Amber's vulva, freshly shaved and beautifully lit, appears on the screen. A delicate white arrow traces a circle in the exact spot where I'm supposed to start. Hesitating at first, I press the trackpad, and a cursor appears on Amber's vulva. As we approach Amber's clitoris the image morphs a bit, and her clitoral hood stretches towards my cursor.
We are suddenly connected -- her vulva and my finger.
Check it out the full article here: link.
It's also worth visiting the OMGYes website, even if you aren't interested in becoming a subscriber. There are a bunch of videos (NSFW) and demonstrations of the interactive tool, as well as some basic resources. Link.
File this one away in news of the extremely uncommon.
From i100 at the Independent (in its entirety - link):
A man whose penis was ripped off in a road accident, and who has subsequently received surgery to fit an 8-inch bionic penis, is to lose his virginity to an “award winning” dominatrix who unsuccessfully ran for parliament.
Mohammed Abad, from Edinburgh, was run over when he was six years old in Huddersfield, in 1978. During the accident his penis was sliced off as he was dragged 600ft by a car.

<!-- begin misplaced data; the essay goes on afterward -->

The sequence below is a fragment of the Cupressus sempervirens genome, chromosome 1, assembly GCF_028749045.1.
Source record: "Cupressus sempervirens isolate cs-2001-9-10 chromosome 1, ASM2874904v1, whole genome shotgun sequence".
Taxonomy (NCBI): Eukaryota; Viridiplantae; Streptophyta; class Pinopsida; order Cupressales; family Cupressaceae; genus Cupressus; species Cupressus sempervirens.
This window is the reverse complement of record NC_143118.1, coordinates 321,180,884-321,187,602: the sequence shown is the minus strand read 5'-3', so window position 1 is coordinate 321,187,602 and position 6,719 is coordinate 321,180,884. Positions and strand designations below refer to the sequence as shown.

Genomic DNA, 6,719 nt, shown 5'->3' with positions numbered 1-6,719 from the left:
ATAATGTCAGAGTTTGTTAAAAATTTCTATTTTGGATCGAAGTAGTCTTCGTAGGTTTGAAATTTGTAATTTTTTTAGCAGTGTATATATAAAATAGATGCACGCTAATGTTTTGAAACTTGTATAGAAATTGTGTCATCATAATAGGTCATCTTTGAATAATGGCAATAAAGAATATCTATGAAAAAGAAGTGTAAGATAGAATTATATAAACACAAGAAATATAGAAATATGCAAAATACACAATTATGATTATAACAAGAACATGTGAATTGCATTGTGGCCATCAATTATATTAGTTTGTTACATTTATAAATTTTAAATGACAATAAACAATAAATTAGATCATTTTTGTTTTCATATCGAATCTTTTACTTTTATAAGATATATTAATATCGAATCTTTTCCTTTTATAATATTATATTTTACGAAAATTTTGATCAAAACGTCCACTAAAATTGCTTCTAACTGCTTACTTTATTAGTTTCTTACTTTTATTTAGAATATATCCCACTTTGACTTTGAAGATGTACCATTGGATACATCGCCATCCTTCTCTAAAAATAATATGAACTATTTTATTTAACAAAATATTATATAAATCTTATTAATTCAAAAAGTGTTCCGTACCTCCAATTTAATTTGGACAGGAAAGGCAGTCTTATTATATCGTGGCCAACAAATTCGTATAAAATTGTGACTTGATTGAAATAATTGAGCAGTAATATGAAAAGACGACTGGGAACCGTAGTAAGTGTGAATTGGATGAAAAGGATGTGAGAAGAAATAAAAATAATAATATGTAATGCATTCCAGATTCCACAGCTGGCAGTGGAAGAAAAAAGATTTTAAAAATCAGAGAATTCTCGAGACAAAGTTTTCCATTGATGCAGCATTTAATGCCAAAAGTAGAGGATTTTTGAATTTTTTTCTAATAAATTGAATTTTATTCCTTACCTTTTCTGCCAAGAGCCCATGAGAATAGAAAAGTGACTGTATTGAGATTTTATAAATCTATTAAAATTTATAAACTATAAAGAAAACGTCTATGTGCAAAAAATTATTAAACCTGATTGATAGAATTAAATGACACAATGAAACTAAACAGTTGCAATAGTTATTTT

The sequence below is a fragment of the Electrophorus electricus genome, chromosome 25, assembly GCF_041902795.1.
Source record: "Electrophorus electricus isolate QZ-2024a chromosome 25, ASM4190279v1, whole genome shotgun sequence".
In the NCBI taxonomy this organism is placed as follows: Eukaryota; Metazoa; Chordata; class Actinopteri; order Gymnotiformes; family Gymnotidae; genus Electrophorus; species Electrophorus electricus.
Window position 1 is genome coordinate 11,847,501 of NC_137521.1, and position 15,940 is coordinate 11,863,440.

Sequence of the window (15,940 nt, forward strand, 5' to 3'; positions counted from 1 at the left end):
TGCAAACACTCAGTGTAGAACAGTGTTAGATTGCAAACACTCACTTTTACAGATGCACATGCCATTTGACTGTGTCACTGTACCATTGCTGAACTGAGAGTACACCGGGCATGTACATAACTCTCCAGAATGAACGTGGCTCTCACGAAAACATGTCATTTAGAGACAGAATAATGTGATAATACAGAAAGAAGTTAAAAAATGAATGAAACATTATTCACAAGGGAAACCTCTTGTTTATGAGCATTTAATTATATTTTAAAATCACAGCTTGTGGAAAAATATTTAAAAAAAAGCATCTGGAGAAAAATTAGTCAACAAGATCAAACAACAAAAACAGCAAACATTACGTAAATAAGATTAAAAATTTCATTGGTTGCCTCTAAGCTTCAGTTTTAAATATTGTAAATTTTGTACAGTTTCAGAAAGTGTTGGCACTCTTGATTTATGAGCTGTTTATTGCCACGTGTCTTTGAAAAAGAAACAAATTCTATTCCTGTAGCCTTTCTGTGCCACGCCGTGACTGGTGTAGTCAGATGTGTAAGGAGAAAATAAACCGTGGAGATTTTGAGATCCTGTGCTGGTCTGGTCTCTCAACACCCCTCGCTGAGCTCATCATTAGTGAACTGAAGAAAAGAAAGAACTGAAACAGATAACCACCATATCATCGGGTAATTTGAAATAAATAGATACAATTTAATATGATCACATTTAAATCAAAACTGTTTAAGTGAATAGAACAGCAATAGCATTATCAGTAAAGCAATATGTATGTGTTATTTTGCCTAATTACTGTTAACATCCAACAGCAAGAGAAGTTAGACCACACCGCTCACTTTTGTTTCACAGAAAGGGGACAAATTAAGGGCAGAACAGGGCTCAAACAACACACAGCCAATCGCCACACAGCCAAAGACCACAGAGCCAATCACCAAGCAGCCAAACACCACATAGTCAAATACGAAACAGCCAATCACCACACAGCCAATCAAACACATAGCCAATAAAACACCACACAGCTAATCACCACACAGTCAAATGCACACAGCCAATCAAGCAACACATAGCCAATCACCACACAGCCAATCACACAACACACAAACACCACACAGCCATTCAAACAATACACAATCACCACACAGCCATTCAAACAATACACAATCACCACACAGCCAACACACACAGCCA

Mr Abad had surgery to fit a fully functional 8 inch bionic penis in 2012. The organ has two tubes which inflate when he presses a button on his testicle.
“I have waited long enough for this — it’ll be a great start to the new year.
My penis is working perfectly now so I just want to do it. I’m really excited. I can’t wait for it to finally happen.”
Mr Abad also says he dreams of one day becoming a father.
He will meet up with sexual freedom campaigner Charlotte Rose in London this week for a dinner date.
Rose, a 35-year-old who won the British Erotic Award for ‘Sex Worker of the Year’ in 2013, ran for MP in the Clacton by-election in October 2014 and the Rochester and Strood by-election the following month as an independent on a platform of sexual freedom.
Rose, a mother of two, said she will waive her usual £200-an-hour fee:
“I am so honoured that he chose me to take his virginity.
We plan to have a dinner date so we can get to know each other and then two hours of private time. I’m not charging him.
I’m happy to help him build up confidence.